sex, money, and miscellany: talking about what matters

back to bodies

In Uncategorized on July 21, 2010 at 5:47 pm

We begin in our bodies. From day one, we occupy a package that is ours, alone.

And from day two or three or seven we are busy learning how to be elsewhere. We move, we talk, cry, listen, see, touch, bring our edges into contact with the world around us. We cast ourselves into others, learn sympathy, empathy, pain, and joy.

Each step away leads us further from direct contact with ourselves. The world gets more complicated by the day. Decisions have to account for everyone. Others’ pleasures become important–as important or more important than our own.

Over years, we might forget. We forget how to occupy our bodies.

And then we’re adults. How do we get back in?

In fact, back up one step. How do you even know you’re out of touch?

Cement was the canary in my coal mine.

It was spring, first year of college. Sky was blue, birds were singing, and this was Minnesota which you know means it was a long winter. I hadn’t left for France which means it wasn’t actually spring term yet, but it was a nice day in March. And because it was college and spring I decided to do something crazy.

I took off my shoes.

Not inside, not onstage or in my dorm room, but right there on the sidewalk between classes, in front of god and everybody. And I put my feet on the warm cement.

You’ve seen the cats that lie down and squirm on warm walkways on spring afternoons? I tell you, the cats know what they’re doing. I couldn’t believe how good it felt. For the first time in untold years, my feet felt alive, like they were attached. I was like a kid with a new toy–I walked on grass, on blacktop, on cement, on linoleum, on slate and marble steps (it was college), on carpet, on dirt trails, anything I could find. Pine needles are different from dirt, and dirt doesn’t always leave your feet dirty. Stone worn smooth by feet that have gone before is almost a religious experience. Sand is okay, but has nothing on moss. (YMMV) Each new surface reminded me again that there is more to feet than walking, that skin covers my whole body, and that touch is an integral part of life. Touch put me back inside my skin.

Once I rediscovered that nerves were for more than pain, it opened a whole world. Skinny dipping, fabrics other than cotton, oils, lotions, and food!

College was in Minnesota, remember. I grew up in a house where fully half a cabinet was devoted to spices. I sought out flavor, read a book on culinary school and picked up the vocabulary of gustatory pleasures. I went to France to study abroad and discovered table setting as art form and two-hour four-course lunches; dinners that were seven courses and four hours easily, prepared from scratch, served in order. I learned that courses aren’t there because people eat more food–they are there so you can savor each dish exactly as the chef intended. Even lettuce was not to be sliced; if presented whole, it was to be folded. Meals were not word scrambles but sonnets and haikus: careful, elegant, and crafted for pleasure.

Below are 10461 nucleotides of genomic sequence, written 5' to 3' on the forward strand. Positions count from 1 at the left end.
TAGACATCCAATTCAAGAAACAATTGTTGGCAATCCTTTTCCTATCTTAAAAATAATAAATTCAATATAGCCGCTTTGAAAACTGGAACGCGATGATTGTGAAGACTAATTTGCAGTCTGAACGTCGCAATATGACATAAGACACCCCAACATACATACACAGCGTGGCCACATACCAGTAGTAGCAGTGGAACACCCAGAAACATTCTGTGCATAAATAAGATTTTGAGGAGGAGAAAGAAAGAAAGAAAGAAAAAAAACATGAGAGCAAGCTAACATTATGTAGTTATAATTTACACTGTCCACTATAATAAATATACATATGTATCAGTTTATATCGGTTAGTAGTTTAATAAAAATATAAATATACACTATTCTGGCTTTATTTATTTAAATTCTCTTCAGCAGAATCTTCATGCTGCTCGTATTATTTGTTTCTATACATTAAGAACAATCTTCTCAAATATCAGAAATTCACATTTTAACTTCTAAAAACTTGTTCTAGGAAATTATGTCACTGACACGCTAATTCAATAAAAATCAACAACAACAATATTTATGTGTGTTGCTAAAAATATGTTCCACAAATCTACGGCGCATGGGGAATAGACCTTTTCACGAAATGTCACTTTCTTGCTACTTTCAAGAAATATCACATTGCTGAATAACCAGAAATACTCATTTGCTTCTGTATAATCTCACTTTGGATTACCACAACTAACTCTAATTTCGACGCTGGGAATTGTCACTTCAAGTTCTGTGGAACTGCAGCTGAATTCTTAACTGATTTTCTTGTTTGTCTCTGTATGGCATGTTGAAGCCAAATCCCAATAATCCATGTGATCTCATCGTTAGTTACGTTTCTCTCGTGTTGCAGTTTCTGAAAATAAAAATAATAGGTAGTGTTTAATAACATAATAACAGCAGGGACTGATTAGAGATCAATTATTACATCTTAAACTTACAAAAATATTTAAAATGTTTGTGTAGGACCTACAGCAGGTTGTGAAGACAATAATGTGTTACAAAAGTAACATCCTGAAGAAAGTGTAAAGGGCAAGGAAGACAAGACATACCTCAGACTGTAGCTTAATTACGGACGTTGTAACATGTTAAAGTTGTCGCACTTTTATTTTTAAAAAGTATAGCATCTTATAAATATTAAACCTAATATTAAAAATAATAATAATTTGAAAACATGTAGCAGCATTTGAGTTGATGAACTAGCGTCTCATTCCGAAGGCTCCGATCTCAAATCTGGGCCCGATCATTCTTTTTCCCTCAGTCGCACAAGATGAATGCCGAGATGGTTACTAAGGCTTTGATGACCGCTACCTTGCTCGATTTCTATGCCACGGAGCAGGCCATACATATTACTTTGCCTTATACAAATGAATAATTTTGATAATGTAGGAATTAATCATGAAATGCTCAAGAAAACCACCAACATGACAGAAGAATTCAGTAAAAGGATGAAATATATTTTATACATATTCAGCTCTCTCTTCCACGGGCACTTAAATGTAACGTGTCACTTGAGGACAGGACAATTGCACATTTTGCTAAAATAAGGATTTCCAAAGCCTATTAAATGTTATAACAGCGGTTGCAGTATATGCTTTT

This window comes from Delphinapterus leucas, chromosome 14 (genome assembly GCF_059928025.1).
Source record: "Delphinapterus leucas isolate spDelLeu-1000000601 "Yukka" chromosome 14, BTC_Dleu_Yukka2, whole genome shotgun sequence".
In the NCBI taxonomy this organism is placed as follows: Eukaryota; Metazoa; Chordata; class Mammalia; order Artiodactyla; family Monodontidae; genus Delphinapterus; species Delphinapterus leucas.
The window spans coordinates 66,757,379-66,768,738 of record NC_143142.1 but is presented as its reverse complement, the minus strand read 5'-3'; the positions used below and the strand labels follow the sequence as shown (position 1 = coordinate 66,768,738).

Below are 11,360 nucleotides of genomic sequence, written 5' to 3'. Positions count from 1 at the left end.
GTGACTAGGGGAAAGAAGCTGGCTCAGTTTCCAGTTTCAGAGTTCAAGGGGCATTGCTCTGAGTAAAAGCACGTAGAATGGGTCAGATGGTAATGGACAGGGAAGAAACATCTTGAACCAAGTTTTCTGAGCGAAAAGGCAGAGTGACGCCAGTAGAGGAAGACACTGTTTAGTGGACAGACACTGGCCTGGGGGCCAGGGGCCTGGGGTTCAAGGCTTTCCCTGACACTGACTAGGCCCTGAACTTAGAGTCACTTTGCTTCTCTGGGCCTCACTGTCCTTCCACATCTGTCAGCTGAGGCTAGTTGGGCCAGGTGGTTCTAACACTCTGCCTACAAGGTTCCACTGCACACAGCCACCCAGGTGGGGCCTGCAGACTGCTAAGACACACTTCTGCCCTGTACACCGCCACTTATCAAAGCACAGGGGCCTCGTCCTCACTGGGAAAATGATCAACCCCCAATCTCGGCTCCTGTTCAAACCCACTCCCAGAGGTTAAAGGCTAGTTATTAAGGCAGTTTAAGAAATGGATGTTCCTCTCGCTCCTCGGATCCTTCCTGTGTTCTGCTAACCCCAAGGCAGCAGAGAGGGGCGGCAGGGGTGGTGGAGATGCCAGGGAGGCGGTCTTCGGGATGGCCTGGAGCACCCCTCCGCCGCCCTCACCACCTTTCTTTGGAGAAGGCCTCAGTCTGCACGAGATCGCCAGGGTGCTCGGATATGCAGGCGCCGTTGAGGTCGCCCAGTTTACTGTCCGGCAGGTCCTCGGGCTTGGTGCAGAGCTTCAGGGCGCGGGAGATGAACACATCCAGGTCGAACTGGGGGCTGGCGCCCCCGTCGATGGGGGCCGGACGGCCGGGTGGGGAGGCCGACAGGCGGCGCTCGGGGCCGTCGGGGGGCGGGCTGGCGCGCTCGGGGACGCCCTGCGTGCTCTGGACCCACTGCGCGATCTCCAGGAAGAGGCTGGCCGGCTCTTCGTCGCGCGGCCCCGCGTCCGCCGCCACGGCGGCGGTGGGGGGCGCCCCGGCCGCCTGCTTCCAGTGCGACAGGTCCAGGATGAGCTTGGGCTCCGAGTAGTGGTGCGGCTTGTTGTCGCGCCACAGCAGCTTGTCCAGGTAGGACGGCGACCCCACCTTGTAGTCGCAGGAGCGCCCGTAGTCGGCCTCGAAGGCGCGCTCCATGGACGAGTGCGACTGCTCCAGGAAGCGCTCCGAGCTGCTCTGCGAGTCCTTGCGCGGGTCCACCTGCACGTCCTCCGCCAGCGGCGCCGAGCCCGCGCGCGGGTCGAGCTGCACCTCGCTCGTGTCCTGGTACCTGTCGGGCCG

While in France I also encountered perfumes; to this day the concentrated scent of lilac catapults me back to the streets of Pau, trailing behind a confident and well-composed woman, her essence wafting after her. The pleasure languished for a while until I went to India, where my nose was awakened. Mumbai (Bombay) smells like no other city in the world. Food is only a tiny slice of it. Roses and jasmine and marigolds and low tide and rotting milk and manure and charcoal fires and smog and incense and a thousand dinners in a thousand pressure cookers all singing out from beneath their weighty loads just scrape the tip of the iceberg.

And when I returned, music, I had music again. For a long eight months I had been surrounded by other languages, cadences, rhythms, pitches, and inflections. I arrived in New York and at long last my ears relaxed.

Now when I forget, I call myself back, deliberately, consistently. I make good food, burn incense, seek out touch, go barefoot all summer long.

And you? What do you do?

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  1. Bare feet are one of my favorite things about my college. Students, staff and faculty walk around barefooted so often that it is completely commonplace. It’s a little squicky to walk across the field at night, unsure if you’ll find a slug or frog, but it’s worth it to have wet grass slap your ankles. Walking to the dock is a multi-textural experience. From my dorm to the dock it was carpet-wooden stairs-gravel-bricks-tile-cement stairs-gravel-grass-dirt path-sand papery ramp-wooden dock. I, and my feet, can almost feel each step just writing about it.

    The first thing I do when I get in my car as long as it is not the dead of winter is take off my shoes. It just lets you feel more connected with whatever you are touching with your feet. And yes, I want to be connected to my brake pedal thankyouverymuch. And as soon as I’m in my house shoes are off.

    Language also grounds me. Hearing just a few words in Spanish sends me on a tailspin back to Los Angeles. I forget how completely homogenized Maine is until that happens.

    I think everyone has those songs or smells or sounds or textures that bring you back to a specific memory. There is no texture in the world like the dough for corn tortillas. There’s no sound out there that is the 405 Freeway at 2am, not even other freeways in other places. There’s no smell at all like the smell of the Southern California beaches – salty, fishy, oily, and hot. There’s no feel like the feel of hot sand enveloping your feet as you make the too-long but too-short hike from the end of the boardwalk to the breaking waves.

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